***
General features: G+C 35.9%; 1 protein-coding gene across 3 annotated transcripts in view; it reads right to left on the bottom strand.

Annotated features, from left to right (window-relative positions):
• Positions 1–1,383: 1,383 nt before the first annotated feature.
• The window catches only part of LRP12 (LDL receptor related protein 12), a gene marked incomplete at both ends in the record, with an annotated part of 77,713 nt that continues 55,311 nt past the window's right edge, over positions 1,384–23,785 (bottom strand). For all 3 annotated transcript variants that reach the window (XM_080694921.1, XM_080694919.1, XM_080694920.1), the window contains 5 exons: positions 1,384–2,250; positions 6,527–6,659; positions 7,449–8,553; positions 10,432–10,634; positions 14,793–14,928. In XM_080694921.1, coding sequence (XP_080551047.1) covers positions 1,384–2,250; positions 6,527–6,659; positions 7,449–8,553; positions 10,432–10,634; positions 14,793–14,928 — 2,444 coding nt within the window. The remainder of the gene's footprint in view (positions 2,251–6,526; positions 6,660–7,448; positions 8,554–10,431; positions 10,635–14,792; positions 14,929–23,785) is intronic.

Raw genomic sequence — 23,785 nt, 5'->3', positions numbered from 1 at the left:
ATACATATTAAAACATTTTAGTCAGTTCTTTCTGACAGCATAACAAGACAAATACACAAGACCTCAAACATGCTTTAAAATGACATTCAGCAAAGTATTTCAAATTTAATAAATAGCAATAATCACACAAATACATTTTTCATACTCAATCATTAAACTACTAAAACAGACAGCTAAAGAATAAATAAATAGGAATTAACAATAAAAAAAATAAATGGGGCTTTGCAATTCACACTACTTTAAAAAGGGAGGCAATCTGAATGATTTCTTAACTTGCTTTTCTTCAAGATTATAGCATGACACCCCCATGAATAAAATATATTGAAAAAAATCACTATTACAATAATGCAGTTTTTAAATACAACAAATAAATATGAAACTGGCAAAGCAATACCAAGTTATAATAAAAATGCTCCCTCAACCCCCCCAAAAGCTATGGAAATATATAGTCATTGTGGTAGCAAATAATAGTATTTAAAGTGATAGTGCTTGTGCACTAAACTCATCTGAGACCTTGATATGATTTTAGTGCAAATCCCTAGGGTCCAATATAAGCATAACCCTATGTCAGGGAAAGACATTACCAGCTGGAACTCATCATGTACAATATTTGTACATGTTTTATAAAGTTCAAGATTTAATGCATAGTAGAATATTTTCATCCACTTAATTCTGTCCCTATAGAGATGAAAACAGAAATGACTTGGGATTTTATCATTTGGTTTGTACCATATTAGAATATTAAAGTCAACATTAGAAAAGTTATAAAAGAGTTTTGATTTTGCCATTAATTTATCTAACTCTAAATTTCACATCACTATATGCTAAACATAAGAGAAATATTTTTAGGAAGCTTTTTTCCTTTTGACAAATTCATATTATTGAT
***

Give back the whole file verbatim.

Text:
General features: G+C 35.9%; 1 protein-coding gene across 3 annotated transcripts in view; it reads right to left on the bottom strand.

Annotated features, from left to right (window-relative positions):
• Positions 1–1,383: 1,383 nt before the first annotated feature.
• The window catches only part of LRP12 (LDL receptor related protein 12), a gene marked incomplete at both ends in the record, with an annotated part of 77,713 nt that continues 55,311 nt past the window's right edge, over positions 1,384–23,785 (bottom strand). For all 3 annotated transcript variants that reach the window (XM_080694921.1, XM_080694919.1, XM_080694920.1), the window contains 5 exons: positions 1,384–2,250; positions 6,527–6,659; positions 7,449–8,553; positions 10,432–10,634; positions 14,793–14,928. In XM_080694921.1, coding sequence (XP_080551047.1) covers positions 1,384–2,250; positions 6,527–6,659; positions 7,449–8,553; positions 10,432–10,634; positions 14,793–14,928 — 2,444 coding nt within the window. The remainder of the gene's footprint in view (positions 2,251–6,526; positions 6,660–7,448; positions 8,554–10,431; positions 10,635–14,792; positions 14,929–23,785) is intronic.

Raw genomic sequence — 23,785 nt, 5'->3', positions numbered from 1 at the left:
ATACATATTAAAACATTTTAGTCAGTTCTTTCTGACAGCATAACAAGACAAATACACAAGACCTCAAACATGCTTTAAAATGACATTCAGCAAAGTATTTCAAATTTAATAAATAGCAATAATCACACAAATACATTTTTCATACTCAATCATTAAACTACTAAAACAGACAGCTAAAGAATAAATAAATAGGAATTAACAATAAAAAAAATAAATGGGGCTTTGCAATTCACACTACTTTAAAAAGGGAGGCAATCTGAATGATTTCTTAACTTGCTTTTCTTCAAGATTATAGCATGACACCCCCATGAATAAAATATATTGAAAAAAATCACTATTACAATAATGCAGTTTTTAAATACAACAAATAAATATGAAACTGGCAAAGCAATACCAAGTTATAATAAAAATGCTCCCTCAACCCCCCCAAAAGCTATGGAAATATATAGTCATTGTGGTAGCAAATAATAGTATTTAAAGTGATAGTGCTTGTGCACTAAACTCATCTGAGACCTTGATATGATTTTAGTGCAAATCCCTAGGGTCCAATATAAGCATAACCCTATGTCAGGGAAAGACATTACCAGCTGGAACTCATCATGTACAATATTTGTACATGTTTTATAAAGTTCAAGATTTAATGCATAGTAGAATATTTTCATCCACTTAATTCTGTCCCTATAGAGATGAAAACAGAAATGACTTGGGATTTTATCATTTGGTTTGTACCATATTAGAATATTAAAGTCAACATTAGAAAAGTTATAAAAGAGTTTTGATTTTGCCATTAATTTATCTAACTCTAAATTTCACATCACTATATGCTAAACATAAGAGAAATATTTTTAGGAAGCTTTTTTCCTTTTGACAAATTCATATTATTGAT